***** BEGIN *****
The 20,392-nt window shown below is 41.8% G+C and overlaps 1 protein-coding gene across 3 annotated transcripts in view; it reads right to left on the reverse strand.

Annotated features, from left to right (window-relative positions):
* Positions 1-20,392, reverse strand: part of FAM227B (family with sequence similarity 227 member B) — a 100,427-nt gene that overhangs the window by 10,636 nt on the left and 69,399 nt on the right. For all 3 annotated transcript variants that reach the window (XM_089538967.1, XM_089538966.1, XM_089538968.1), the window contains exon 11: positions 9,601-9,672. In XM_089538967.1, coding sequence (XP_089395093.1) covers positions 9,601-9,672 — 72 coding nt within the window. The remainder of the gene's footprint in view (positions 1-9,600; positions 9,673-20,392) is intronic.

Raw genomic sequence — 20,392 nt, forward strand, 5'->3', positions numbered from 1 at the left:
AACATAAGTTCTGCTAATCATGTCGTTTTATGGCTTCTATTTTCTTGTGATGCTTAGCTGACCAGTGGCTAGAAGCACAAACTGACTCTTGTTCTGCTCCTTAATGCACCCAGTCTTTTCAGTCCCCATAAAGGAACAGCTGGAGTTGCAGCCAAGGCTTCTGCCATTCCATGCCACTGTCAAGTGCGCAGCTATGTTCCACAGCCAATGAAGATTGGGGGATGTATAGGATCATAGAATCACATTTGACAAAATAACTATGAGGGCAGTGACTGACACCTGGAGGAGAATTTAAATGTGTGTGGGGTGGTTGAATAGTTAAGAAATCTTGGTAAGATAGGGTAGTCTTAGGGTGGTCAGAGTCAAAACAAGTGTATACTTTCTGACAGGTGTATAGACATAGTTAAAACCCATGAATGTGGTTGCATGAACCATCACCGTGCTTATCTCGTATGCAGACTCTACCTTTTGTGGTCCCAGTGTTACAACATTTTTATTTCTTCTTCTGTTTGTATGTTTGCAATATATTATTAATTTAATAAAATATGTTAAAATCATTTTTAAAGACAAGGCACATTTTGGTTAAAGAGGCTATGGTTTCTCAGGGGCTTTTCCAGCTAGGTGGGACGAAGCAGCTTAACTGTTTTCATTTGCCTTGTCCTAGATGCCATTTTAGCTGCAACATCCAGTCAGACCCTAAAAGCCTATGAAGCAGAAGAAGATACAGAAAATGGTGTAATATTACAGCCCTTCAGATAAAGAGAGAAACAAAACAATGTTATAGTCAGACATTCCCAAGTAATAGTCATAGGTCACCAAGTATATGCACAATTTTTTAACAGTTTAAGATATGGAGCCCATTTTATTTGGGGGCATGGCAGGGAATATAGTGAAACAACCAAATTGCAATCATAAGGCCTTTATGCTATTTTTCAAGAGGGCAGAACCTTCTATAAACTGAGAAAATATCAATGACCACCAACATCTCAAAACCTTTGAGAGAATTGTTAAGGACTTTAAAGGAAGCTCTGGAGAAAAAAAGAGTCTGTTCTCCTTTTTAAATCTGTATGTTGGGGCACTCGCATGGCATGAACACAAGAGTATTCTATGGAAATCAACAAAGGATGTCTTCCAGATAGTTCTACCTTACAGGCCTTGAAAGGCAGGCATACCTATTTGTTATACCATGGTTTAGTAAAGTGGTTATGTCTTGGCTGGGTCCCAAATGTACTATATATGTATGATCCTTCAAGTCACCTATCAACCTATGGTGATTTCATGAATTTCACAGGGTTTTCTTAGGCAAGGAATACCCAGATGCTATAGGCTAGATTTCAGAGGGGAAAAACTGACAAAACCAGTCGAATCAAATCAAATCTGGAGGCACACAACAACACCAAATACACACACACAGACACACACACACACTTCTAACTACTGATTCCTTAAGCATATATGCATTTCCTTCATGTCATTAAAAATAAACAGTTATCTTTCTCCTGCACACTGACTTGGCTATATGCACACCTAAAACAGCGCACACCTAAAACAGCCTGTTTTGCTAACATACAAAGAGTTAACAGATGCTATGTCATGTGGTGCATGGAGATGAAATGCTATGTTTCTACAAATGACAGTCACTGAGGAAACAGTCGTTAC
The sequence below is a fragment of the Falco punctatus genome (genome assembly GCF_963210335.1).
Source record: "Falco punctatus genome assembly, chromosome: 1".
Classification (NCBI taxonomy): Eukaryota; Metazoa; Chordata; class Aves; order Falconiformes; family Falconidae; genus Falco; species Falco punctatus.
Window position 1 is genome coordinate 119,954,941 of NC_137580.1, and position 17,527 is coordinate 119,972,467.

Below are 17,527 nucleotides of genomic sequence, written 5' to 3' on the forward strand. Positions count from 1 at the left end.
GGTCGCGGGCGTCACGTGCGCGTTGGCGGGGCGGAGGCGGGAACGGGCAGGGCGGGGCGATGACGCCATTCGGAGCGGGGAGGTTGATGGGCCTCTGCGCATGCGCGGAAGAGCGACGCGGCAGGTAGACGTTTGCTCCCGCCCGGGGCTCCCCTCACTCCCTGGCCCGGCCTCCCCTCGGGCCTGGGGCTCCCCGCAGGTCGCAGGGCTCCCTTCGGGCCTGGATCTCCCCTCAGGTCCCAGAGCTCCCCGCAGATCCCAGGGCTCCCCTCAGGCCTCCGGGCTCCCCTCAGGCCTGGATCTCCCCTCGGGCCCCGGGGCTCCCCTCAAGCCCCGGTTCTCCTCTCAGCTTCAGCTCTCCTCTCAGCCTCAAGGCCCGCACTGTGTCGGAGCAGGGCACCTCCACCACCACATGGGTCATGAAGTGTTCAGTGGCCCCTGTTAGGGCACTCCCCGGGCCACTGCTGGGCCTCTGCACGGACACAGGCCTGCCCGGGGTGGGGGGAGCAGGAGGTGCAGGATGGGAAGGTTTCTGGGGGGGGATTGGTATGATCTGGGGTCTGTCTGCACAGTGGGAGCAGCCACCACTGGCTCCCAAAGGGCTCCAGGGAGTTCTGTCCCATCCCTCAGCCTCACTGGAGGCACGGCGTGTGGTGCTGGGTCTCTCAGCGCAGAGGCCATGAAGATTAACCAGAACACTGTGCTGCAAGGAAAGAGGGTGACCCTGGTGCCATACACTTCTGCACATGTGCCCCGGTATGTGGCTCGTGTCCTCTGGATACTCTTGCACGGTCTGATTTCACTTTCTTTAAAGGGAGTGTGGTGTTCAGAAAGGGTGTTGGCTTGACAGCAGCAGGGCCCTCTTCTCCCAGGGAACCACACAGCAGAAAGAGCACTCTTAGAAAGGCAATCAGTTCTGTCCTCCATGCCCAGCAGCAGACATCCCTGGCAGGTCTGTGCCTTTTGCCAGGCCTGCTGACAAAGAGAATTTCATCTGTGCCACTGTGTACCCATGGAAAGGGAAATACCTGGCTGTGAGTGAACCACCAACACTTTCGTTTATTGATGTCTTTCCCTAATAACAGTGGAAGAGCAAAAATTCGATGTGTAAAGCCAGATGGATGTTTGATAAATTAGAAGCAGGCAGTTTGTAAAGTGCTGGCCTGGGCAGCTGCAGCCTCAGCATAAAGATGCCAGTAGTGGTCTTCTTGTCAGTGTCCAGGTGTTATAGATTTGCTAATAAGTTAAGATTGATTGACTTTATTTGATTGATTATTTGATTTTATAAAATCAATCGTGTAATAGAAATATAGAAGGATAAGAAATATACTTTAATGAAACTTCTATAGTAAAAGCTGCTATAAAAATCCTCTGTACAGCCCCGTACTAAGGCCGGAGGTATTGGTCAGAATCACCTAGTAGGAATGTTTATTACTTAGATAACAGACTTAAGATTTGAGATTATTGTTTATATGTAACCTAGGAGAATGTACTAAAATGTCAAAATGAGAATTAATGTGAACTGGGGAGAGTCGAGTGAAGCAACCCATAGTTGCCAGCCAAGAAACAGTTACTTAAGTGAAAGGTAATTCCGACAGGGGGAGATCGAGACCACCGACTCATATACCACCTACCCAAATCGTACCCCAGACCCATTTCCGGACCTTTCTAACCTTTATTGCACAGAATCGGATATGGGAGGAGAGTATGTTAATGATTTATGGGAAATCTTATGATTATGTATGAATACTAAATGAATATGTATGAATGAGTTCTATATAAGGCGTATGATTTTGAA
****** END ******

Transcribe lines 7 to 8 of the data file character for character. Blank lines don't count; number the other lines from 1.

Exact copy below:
Source record: "Falco punctatus genome assembly, chromosome: 1".
Classification (NCBI taxonomy): Eukaryota; Metazoa; Chordata; class Aves; order Falconiformes; family Falconidae; genus Falco; species Falco punctatus.